Adam

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    The people hear are so amazing, the food (the chef will definitely fatten you up with the most delicious meals ever), the house (2 homes, Ray and Webster, I went to Ray, Webster holds 42 men while Ray has 12 men and 7 women) is so comfortable and inviting. I absolutely never wanted to leave! I loved the walks by the river, the talks with the staff and that the 1st thing they told me was that I was not broken. I had everything I needed to feel better already inside, they just showed me how to access it. I love you Ray House...

    Anonymous

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    Farnum is a pathetic excuse for a treatment facility. The majority of the clinicians are simply individuals with a bachelors degree OR have been in recovery. What happened to receiving legitimate, evidenced-based practice by licensed providers? Not only is this ethically concerning, but unfair to the clients who believe that they are receiving the best treatment possible. Staff is fueled off of nepotism and favoritism. If you say one thing wrong, then you’re immediately blacklisted and terminated. Don’t let the big business aspect of this facility make you believe that it’s legitimate. Find a facility that understands how to treat dual diagnoses effectively and professionally.

    Justin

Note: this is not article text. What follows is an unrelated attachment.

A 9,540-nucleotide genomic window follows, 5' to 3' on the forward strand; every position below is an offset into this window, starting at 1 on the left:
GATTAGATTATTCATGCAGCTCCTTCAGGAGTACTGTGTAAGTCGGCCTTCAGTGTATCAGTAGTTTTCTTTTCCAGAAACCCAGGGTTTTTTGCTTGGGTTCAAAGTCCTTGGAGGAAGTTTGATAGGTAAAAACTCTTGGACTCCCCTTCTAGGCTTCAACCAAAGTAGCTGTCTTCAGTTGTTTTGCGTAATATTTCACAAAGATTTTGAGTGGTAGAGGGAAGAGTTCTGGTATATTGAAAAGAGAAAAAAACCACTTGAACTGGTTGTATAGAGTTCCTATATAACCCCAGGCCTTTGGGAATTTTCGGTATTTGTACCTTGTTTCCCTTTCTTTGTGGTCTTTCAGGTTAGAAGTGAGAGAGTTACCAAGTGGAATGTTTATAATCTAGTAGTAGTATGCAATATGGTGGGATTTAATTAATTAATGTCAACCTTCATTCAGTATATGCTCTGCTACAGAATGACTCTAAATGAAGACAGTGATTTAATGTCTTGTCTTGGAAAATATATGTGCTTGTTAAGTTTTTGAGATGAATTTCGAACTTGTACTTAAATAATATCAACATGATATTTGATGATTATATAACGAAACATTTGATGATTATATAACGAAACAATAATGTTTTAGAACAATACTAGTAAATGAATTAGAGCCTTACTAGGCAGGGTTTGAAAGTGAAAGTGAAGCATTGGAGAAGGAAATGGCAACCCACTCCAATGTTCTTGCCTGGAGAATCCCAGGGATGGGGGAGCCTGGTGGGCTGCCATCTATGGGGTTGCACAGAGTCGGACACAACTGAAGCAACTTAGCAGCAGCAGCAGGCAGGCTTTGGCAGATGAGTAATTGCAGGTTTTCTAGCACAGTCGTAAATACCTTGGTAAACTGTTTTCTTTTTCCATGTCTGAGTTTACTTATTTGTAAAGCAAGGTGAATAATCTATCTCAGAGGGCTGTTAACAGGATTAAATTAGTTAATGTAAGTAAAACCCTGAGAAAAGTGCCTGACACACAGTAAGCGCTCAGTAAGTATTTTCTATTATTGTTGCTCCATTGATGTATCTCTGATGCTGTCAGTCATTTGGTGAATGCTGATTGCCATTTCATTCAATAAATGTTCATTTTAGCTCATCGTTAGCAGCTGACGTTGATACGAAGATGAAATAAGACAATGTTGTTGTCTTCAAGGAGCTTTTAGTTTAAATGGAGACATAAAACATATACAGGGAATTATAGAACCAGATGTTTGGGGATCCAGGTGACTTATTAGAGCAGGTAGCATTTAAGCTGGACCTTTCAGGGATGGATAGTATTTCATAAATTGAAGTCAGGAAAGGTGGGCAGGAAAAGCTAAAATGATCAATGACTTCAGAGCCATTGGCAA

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    I am a client receiving 16mgs Suboxone daily. I have taken this mg for a couple months now. I submit a U.A. weekly. I have never had a problem up until a few weeks ago. For some unknown reason my tests have came back with false positives. Once they were sent to the lab for testing it showed they were indeed false positive. The doctor suggests it is the medication I am prescribed via my PCP. The past few weeks the levels of my Suboxone in my urine has dropped to just about nothing. For some reason my levels are extremely low. I have not changed a thing. I have been taking my suboxone every single morning 16mgs a day. However Everytime I false positive showed up I always had to submit another U.A. within that hour. For my second u.a. that day] i was told to drink water. I would drink a ton of water then I would finally be able to submit I u.a. since having to submit a second u.a. my levels for that u.a. has dropped. I am assuming it is due to all the water I am drinking. I'm not a doctor but my assumption in the amount of water I I drank effected my u.a. levels. However this is not a valid reason. I have told the staff that I have done nothing wrong and that I have always taken my Suboxone as prescribed never missing a day. However I am being told it is impossible that I am taking my suboxone due to the graph shown on the paper. Every week I come in more and more nervous thinking I am going to be discharged when I have done nothing wrong. I can't convince anyone that I have been taking my suboxone on a regular basis. I am being treated as a liar abd I can't convince anyone any different. I understand the graph shows the levels are low but I do not understand why. Next week could be the week I am discharged. It is very discouraging because when I had lost all hope as a drug addict I had Farnum center as my last option and now I'm being looked at as if I am a liar, and may be in jeopardy of being discharged from the only place who gave me hope and helped me to continue a sober life. I completed an IOP, I quit smoking week like they asked, I quit Kratom like they asked, I have done everything by the book and have done everything the have asked. Yet I can't convince these guys that something is terribly wrong with these results. I have set an appointment with my PCP to have blood test done for hep c and to see if the levels of Suboxone are any different with a blood test. What really is discouraging is how I'm being treated like a liar. What was once a friendly staff now became a staff full of accusation. I don't know what else to do. I'm losing hope in the farnum center the place where I came for help and my last resort. Even if this gets resolved I will still have that fear that something may happen again. This really changed my thoughts on recovery centers. When a recovery center is your last option, what else is left when it fails you? I hope this doesn't happen to anyone else, because it is depressing to have to go through when your life is in the line being a drug addict.